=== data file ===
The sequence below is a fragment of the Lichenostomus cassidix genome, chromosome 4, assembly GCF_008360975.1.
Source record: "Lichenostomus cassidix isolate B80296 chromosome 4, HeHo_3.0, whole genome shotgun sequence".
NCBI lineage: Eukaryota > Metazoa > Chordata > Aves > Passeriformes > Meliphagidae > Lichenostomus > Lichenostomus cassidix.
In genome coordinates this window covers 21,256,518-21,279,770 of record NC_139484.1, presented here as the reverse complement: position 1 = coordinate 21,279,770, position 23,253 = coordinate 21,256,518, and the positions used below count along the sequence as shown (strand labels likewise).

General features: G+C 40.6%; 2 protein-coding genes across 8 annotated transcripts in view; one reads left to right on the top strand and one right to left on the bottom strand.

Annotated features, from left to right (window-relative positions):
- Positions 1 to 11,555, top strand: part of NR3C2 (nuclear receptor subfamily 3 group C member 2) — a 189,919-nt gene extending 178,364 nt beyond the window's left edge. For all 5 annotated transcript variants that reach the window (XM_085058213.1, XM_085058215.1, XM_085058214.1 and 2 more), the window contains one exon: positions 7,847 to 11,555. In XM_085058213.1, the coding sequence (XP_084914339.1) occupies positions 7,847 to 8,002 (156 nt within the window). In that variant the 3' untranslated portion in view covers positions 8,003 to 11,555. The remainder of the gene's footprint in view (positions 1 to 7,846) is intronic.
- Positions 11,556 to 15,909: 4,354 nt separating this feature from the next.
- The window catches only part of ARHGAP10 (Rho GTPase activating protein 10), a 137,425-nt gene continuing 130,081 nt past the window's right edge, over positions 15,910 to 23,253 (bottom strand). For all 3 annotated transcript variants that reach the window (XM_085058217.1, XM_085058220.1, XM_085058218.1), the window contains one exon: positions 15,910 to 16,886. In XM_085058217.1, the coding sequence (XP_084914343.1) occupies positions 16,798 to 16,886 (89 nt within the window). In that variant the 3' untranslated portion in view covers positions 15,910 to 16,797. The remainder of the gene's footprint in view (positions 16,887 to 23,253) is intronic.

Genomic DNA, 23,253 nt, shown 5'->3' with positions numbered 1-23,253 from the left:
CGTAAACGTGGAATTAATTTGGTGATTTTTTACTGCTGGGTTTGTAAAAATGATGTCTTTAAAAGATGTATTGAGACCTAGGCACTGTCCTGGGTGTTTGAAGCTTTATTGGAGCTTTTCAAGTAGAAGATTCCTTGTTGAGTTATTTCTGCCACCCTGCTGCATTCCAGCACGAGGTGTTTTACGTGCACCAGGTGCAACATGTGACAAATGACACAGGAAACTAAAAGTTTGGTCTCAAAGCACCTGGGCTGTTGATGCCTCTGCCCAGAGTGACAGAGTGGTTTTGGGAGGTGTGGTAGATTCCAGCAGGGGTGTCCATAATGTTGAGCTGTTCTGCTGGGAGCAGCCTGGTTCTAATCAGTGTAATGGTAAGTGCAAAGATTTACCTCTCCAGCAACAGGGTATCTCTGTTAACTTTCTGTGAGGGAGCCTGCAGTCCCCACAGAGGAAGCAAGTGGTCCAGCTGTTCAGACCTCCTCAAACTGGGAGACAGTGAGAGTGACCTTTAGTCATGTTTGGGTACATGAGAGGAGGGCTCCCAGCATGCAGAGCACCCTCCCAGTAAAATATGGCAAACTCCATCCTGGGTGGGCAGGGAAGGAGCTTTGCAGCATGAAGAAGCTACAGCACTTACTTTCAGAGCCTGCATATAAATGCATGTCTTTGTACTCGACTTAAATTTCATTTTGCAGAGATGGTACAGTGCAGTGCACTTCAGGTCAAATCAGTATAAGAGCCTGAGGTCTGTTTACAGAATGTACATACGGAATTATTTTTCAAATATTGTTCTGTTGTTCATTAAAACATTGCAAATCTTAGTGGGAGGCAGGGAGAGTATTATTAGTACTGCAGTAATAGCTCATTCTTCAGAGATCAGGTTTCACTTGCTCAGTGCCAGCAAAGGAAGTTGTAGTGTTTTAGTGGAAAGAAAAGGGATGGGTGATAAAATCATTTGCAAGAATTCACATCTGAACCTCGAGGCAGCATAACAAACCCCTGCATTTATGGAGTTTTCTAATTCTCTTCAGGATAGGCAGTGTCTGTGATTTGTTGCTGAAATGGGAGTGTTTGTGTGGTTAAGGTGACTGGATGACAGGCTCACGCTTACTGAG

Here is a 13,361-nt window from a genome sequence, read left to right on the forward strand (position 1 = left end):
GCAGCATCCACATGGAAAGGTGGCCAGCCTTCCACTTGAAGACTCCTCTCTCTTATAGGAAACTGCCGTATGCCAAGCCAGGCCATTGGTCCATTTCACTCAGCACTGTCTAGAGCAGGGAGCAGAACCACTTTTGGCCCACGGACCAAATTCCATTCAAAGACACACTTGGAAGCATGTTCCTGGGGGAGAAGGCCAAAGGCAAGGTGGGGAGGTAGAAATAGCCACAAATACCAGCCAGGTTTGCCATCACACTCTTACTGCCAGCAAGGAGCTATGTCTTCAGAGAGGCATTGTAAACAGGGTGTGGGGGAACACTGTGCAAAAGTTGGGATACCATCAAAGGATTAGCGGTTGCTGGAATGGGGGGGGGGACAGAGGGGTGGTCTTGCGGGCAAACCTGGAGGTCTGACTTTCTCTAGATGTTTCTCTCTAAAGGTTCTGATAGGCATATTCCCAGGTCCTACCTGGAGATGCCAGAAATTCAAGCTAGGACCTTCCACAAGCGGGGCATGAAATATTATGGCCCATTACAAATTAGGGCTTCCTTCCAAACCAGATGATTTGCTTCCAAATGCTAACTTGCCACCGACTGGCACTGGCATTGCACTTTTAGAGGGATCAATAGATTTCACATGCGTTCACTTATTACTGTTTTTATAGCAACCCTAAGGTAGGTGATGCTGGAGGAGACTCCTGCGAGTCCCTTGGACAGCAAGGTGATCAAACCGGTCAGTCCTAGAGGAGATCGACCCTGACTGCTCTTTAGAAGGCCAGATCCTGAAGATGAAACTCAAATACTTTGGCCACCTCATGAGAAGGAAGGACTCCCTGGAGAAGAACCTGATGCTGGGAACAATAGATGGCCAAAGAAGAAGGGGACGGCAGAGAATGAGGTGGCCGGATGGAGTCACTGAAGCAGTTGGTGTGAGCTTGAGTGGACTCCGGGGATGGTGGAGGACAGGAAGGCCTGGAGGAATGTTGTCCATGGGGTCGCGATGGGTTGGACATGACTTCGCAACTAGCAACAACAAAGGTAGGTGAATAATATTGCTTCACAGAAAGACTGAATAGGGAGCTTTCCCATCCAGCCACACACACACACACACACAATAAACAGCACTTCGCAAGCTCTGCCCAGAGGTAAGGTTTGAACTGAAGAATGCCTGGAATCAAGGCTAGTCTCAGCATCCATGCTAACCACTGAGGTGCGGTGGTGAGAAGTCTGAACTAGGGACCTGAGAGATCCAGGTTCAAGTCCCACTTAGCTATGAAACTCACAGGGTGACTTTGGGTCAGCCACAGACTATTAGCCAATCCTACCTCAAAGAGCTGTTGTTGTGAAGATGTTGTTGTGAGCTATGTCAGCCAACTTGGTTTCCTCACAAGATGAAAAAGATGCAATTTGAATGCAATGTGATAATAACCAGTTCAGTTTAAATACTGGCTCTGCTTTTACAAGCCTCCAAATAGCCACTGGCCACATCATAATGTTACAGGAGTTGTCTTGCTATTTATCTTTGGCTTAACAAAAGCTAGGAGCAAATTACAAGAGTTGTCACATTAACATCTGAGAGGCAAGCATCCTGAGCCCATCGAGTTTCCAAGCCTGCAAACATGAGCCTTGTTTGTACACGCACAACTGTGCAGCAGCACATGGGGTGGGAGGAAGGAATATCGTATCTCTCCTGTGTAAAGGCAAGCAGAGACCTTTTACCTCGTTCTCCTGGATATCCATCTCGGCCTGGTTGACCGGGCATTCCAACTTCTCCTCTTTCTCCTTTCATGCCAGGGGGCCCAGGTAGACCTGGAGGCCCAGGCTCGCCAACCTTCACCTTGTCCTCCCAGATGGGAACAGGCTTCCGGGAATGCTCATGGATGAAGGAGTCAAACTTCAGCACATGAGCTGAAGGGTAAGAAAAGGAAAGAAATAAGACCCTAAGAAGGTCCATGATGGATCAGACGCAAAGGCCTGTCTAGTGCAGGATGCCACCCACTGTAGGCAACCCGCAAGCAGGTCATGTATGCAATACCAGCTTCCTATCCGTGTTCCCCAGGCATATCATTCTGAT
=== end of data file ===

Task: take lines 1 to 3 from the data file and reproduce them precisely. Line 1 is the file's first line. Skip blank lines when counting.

The sequence below is a fragment of the Lichenostomus cassidix genome, chromosome 4, assembly GCF_008360975.1.
Source record: "Lichenostomus cassidix isolate B80296 chromosome 4, HeHo_3.0, whole genome shotgun sequence".
NCBI lineage: Eukaryota > Metazoa > Chordata > Aves > Passeriformes > Meliphagidae > Lichenostomus > Lichenostomus cassidix.